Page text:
It was the seventy-seventh richest country in the world. And it didn’t even exist.
Castronova sat back in his chair in his cramped home office, and the weird enormity of his findings dawned on him. Many economists define their careers by studying a country. He had discovered one.
I first met Castronova at a piano lounge last summer at the Caesar’s Palace casino in Las Vegas, where he was attending a high-tech conference. We talked over a few drinks, though our conversation was soon drowned out by the bar’s syrupy Frank Sinatra impersonator, belting out a version of “New York, New York.” Castronova winced. “Where better in the world to talk about virtual worlds than Las Vegas?” he said. “This place invented the idea of virtual life.”
Castronova is a natural role-player. He’s a short, nebbishy guy with a neat goatee and horn-rimmed glasses. When he lectures he radiates charisma; he is the cool professor you wish you’d had when you were trying to grasp the dry mechanics of price theory. Until recently, he acted in a Shakespearean troupe, and in his spare time he explores the world of “multiple-user domains”—Internet chat environments where people assume different personae as they hang out together.
Castronova suspects his eclectic background is why he never made the powerful connections necessary to secure a good academic job. “I’ve always been an outsider. I’ve just been floating around outside communities, sort of flitting from topic to topic,” he said.
With virtual worlds, he had finally hit upon a subject that was exploding into the mainstream. Experimental online worlds had been kicking around for years but they took a leap forward in 1997, when Ultima Online—a medieval fantasy world similar to EverQuest—launched, and quickly amassed a hundred thousand users. The idea of having a second life online suddenly didn’t seem so geeky or, at the very least, it seemed a profitable niche; companies like Sony and Microsoft swarmed online. Today there are more than fifty active games worldwide and anywhere from two to three million people playing regularly in the US. The games range from Star Wars Galaxies (where you can wander around as a Wookie and fight the Dark Side) to There.com (where you can wander around Disneyfied islands as an attractive Gap-style model and admire your hot new body). In Korea, a single game called Lineage claims more than four million players.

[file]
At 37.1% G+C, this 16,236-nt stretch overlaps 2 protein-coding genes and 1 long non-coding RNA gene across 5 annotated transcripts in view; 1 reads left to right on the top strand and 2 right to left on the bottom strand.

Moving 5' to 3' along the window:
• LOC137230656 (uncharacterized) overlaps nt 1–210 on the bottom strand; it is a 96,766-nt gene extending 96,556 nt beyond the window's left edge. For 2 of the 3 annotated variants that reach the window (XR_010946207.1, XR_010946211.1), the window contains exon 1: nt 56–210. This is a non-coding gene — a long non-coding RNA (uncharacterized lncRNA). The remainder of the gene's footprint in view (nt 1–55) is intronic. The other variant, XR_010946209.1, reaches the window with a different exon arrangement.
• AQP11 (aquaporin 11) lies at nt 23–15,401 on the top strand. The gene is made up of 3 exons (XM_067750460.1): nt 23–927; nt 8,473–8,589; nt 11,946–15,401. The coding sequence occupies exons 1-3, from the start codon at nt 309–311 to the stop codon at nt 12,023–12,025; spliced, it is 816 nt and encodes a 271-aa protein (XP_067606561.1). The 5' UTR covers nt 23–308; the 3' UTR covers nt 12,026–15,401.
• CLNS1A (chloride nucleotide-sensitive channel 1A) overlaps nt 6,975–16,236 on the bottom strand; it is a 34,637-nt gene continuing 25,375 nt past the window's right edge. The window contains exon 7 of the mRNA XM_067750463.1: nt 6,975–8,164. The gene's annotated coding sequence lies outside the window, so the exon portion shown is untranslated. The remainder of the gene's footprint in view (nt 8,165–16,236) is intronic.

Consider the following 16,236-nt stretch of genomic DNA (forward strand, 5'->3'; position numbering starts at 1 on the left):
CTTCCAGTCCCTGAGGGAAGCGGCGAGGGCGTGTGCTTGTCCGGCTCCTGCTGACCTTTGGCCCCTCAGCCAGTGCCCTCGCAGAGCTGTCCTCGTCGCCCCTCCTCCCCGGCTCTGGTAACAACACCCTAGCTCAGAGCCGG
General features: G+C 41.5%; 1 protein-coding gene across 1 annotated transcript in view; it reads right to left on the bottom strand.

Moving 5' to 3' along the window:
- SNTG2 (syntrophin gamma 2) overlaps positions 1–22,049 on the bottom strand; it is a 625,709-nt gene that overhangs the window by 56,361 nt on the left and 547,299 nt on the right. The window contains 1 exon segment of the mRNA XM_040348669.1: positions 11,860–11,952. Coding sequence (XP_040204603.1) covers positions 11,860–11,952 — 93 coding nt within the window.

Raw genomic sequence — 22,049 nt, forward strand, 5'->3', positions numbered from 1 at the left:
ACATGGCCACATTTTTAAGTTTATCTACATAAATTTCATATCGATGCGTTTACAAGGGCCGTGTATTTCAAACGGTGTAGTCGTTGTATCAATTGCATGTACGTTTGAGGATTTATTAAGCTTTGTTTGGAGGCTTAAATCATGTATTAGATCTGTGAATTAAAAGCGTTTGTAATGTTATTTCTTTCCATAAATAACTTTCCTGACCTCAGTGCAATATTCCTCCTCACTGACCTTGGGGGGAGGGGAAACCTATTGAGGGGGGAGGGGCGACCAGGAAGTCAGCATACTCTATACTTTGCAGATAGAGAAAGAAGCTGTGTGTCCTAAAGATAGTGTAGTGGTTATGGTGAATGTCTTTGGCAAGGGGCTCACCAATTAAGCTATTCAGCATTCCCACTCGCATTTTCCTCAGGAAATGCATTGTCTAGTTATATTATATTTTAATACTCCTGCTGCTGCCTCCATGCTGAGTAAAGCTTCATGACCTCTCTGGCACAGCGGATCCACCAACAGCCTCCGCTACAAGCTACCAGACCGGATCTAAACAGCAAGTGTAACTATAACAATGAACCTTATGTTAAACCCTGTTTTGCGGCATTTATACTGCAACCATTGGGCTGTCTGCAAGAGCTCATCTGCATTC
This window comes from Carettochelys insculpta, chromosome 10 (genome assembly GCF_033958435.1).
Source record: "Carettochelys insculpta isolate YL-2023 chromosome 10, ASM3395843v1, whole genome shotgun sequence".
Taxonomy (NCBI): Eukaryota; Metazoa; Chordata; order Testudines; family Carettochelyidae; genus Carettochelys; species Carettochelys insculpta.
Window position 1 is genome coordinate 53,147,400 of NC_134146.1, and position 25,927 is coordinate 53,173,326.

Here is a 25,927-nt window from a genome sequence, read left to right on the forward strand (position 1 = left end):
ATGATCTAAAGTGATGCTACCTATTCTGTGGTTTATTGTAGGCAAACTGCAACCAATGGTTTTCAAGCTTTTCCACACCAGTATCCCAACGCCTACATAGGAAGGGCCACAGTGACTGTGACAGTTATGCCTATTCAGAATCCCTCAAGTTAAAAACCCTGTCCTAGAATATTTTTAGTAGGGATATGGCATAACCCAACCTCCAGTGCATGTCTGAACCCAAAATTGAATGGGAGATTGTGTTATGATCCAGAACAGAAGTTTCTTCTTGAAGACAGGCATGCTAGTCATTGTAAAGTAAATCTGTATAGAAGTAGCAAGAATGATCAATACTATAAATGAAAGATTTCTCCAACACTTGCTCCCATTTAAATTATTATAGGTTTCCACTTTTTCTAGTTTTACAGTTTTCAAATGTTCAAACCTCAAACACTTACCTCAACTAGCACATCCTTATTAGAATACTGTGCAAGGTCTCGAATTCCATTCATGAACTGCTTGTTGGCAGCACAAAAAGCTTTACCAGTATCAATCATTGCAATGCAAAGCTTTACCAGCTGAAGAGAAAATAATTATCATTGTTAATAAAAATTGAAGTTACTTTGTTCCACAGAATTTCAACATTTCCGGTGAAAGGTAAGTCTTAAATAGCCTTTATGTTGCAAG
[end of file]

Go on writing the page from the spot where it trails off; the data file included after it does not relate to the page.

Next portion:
To figure out precisely who was playing EverQuest, Castronova persuaded 3,500 users to fill out a survey. As one might expect, the average age turned out to be twenty-four, and the players were overwhelmingly male. The amount of time spent “in game” was staggering: over twenty hours a week, with the most devoted players logging six hours daily. Twenty percent of players agreed with the cheeky (if alarming) statement “I live in Norrath but I travel outside of it regularly”; on average, each of these “residents” possessed virtual goods worth about $3,000. “When you consider that the average real-life income in America is only, like, $37,000,” Castronova tells me, “you realize these people have a non-trivial amount of wealth locked up inside the games.”
When he finished his research, Castronova assembled it in a paper called “Virtual Worlds: A First-Hand Account of Market and Society on the Cyberian Frontier.” He submitted it to an academic website, the Social Science Research Network, that distributes working papers, free for anyone to read. The site has 43,982 papers by more than 37,000 authors. He didn’t expect too much. “I thought maybe seventy-five people would read it,” he recalls, “and that’d be great.”